Colonizing new worlds will provide not only new challenges but also new opportunities; opportunities to think out of the box and be creative, to plan different types of community and change the way we live, to rethink the whole concept of city-living and use our experience to plan more efficient and sustainable settlements. The likelihood that the planets we colonize will differ from Earth in both geography and climate, coupled with the freedom of building from scratch, may mean that the cities of these future colony worlds will be designed along completely different lines to those of present day Earth.
You needn’t look far for evidence of urban reshaping taking place in the past. The colonization of the New World (America) presented a similar opportunity for European colonists and Western pioneers. While European cities had been largely unplanned, with road networks emerging naturally over time through necessity rather than by design, the American settlers instead took the opportunity to apply a more logical approach to the layout of their new cities, using a grid pattern to plan their streets (just as the Romans had done centuries before). This idea was, in fact, reintroduced by Italian architects and used in new developments across Europe, where transport and sanitation was becoming a real issue in continually expanding cities.
Today, the rise of the motor car is causing our approach to city planning to change yet again. With a huge rise in car ownership over recent decades, the otherwise logical grid system simply cannot cope with increasing volumes of traffic and is beginning to look somewhat outdated. The problem is that the grid-layout of many cities (and the even less practical layout of British and European cities) creates a network of awkward junctions, slowing traffic and making electronic signals necessary. The solution to this problem comes in the form of the freeway (or motorway), which uses slip-roads (on-ramps) to keep traffic moving at all times (at least that’s the idea). High speed motorways and wide boulevards are now the order of the day, and it makes more sense to spread our cities out over larger areas, rather than focusing them on one central spot.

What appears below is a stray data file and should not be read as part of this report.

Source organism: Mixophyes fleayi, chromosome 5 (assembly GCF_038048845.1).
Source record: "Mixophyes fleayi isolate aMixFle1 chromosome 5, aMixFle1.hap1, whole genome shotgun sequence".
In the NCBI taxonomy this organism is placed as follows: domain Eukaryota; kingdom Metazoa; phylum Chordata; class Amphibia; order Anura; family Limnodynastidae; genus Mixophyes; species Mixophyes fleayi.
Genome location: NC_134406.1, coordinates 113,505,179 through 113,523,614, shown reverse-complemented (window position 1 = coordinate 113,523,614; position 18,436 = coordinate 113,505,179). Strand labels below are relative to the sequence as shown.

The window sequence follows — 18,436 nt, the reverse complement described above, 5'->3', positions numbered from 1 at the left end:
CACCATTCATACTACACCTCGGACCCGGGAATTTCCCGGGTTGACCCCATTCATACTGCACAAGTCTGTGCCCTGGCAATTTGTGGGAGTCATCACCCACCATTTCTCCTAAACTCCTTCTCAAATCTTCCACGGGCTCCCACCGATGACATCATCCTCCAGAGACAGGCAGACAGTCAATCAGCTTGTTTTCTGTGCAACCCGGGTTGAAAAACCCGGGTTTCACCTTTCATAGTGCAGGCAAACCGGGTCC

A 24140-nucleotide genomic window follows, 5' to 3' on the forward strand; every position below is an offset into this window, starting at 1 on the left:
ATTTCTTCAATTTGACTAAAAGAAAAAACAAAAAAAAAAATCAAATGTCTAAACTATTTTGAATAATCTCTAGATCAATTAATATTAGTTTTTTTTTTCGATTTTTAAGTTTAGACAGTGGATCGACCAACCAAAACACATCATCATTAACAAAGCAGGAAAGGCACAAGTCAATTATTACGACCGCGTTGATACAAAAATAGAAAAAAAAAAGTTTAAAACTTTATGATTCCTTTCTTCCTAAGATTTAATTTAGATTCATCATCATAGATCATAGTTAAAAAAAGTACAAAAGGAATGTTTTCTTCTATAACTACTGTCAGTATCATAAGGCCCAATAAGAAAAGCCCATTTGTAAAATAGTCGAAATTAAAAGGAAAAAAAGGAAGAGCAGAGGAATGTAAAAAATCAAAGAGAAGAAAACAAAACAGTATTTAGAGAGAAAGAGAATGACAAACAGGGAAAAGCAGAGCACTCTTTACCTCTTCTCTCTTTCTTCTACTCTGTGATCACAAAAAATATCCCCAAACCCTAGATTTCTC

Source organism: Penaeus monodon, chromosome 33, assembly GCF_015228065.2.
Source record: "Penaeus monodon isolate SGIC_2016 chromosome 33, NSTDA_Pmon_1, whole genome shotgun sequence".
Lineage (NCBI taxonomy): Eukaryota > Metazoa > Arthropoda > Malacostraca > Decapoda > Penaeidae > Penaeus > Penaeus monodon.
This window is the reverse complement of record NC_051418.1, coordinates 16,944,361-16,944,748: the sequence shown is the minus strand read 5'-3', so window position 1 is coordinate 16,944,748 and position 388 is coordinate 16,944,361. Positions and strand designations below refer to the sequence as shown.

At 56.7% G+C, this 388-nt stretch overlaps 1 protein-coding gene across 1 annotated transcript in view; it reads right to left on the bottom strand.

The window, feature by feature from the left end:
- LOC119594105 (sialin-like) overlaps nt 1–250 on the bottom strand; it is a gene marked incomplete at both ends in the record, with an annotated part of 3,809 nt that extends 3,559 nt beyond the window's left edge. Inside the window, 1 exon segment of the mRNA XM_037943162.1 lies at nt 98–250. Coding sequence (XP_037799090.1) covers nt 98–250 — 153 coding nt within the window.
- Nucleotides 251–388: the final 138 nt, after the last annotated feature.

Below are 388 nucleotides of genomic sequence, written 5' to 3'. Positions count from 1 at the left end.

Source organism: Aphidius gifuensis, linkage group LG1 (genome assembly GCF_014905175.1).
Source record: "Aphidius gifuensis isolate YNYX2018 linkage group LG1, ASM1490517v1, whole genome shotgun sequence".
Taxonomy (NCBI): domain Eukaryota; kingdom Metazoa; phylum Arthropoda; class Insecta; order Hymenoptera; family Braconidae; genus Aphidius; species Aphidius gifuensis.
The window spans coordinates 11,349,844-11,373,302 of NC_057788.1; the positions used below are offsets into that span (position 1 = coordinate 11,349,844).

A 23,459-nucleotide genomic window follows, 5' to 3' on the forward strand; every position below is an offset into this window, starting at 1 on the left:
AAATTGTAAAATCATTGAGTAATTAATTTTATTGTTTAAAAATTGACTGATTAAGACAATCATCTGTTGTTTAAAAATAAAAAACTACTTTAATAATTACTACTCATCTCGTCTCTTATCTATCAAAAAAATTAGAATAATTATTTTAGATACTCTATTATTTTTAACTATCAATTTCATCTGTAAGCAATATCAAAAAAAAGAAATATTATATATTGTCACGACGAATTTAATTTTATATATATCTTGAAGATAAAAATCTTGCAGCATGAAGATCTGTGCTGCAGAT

Roads rule in the modern city, and the old idea of the city-center business district now seems wholly impractical, being replaced instead by out of town malls and drive-through restaurants.
Highway Cities of the Future
So, what’s the next step? Where is this trend taking us?
It seems that the logical future of city planning will involve doing away with the idea of the city altogether. Concentrating large numbers of buildings in one area only serves to cause traffic issues. Instead, might future settlements become entirely linear, being shaped to fit the highways, rather than highways being shaped to serve the city? Might the city and the highway actually become the same thing?
It’s probably too late to apply such radical changes to the way we build here on Earth, but if we were to imagine starting fresh on a new world, this concept design (image, right) might seem entirely practical. This image comes from a project known as Island Proposition 2100, which proposes a new way to link Australia’s major cities. The idea is to create an enormous interconnecting ‘spine’ to join different regions of the country. The spine would provide a transportation highway for commuters and freight, as well as connecting utilities such as water and power. Most interestingly of all, the design also incorporates residential areas into the design of the highway itself, hanging several levels of apartments (and what appears to be a park) from the underside of the raised highway.